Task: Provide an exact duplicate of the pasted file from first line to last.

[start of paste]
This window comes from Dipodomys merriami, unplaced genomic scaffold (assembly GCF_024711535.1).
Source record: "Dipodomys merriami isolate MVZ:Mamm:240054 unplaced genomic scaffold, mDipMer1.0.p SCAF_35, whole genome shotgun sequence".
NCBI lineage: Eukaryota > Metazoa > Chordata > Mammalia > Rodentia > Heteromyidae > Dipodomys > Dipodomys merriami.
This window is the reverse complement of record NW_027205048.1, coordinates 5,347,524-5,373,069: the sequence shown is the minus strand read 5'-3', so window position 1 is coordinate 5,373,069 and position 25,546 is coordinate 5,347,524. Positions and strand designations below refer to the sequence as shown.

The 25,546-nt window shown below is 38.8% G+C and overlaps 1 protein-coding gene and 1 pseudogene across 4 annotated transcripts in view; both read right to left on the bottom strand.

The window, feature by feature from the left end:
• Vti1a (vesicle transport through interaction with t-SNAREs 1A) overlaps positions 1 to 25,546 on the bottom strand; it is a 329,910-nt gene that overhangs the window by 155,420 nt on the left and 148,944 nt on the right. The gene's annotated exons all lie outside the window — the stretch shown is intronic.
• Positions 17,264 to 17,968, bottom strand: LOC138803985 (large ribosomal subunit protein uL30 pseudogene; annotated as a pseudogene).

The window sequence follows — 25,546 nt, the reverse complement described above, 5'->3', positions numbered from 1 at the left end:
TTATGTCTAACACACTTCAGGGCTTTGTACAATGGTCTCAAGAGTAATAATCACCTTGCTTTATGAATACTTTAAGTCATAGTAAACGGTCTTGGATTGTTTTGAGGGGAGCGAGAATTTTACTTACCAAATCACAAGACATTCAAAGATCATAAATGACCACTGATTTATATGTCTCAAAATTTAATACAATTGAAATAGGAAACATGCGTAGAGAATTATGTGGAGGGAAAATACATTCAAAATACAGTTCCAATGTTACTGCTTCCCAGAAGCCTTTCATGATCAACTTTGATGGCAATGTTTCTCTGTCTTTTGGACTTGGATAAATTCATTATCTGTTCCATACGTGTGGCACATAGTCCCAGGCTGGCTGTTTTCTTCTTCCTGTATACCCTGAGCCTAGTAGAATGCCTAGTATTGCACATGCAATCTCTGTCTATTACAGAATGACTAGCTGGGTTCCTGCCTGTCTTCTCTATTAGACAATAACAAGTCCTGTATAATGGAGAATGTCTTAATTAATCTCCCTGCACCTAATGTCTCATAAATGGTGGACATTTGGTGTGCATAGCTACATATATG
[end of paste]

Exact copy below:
This window comes from Dipodomys merriami, unplaced genomic scaffold (assembly GCF_024711535.1).
Source record: "Dipodomys merriami isolate MVZ:Mamm:240054 unplaced genomic scaffold, mDipMer1.0.p SCAF_35, whole genome shotgun sequence".
NCBI lineage: Eukaryota > Metazoa > Chordata > Mammalia > Rodentia > Heteromyidae > Dipodomys > Dipodomys merriami.
This window is the reverse complement of record NW_027205048.1, coordinates 5,347,524-5,373,069: the sequence shown is the minus strand read 5'-3', so window position 1 is coordinate 5,373,069 and position 25,546 is coordinate 5,347,524. Positions and strand designations below refer to the sequence as shown.

The 25,546-nt window shown below is 38.8% G+C and overlaps 1 protein-coding gene and 1 pseudogene across 4 annotated transcripts in view; both read right to left on the bottom strand.

The window, feature by feature from the left end:
• Vti1a (vesicle transport through interaction with t-SNAREs 1A) overlaps positions 1 to 25,546 on the bottom strand; it is a 329,910-nt gene that overhangs the window by 155,420 nt on the left and 148,944 nt on the right. The gene's annotated exons all lie outside the window — the stretch shown is intronic.
• Positions 17,264 to 17,968, bottom strand: LOC138803985 (large ribosomal subunit protein uL30 pseudogene; annotated as a pseudogene).

The window sequence follows — 25,546 nt, the reverse complement described above, 5'->3', positions numbered from 1 at the left end:
TTATGTCTAACACACTTCAGGGCTTTGTACAATGGTCTCAAGAGTAATAATCACCTTGCTTTATGAATACTTTAAGTCATAGTAAACGGTCTTGGATTGTTTTGAGGGGAGCGAGAATTTTACTTACCAAATCACAAGACATTCAAAGATCATAAATGACCACTGATTTATATGTCTCAAAATTTAATACAATTGAAATAGGAAACATGCGTAGAGAATTATGTGGAGGGAAAATACATTCAAAATACAGTTCCAATGTTACTGCTTCCCAGAAGCCTTTCATGATCAACTTTGATGGCAATGTTTCTCTGTCTTTTGGACTTGGATAAATTCATTATCTGTTCCATACGTGTGGCACATAGTCCCAGGCTGGCTGTTTTCTTCTTCCTGTATACCCTGAGCCTAGTAGAATGCCTAGTATTGCACATGCAATCTCTGTCTATTACAGAATGACTAGCTGGGTTCCTGCCTGTCTTCTCTATTAGACAATAACAAGTCCTGTATAATGGAGAATGTCTTAATTAATCTCCCTGCACCTAATGTCTCATAAATGGTGGACATTTGGTGTGCATAGCTACATATATG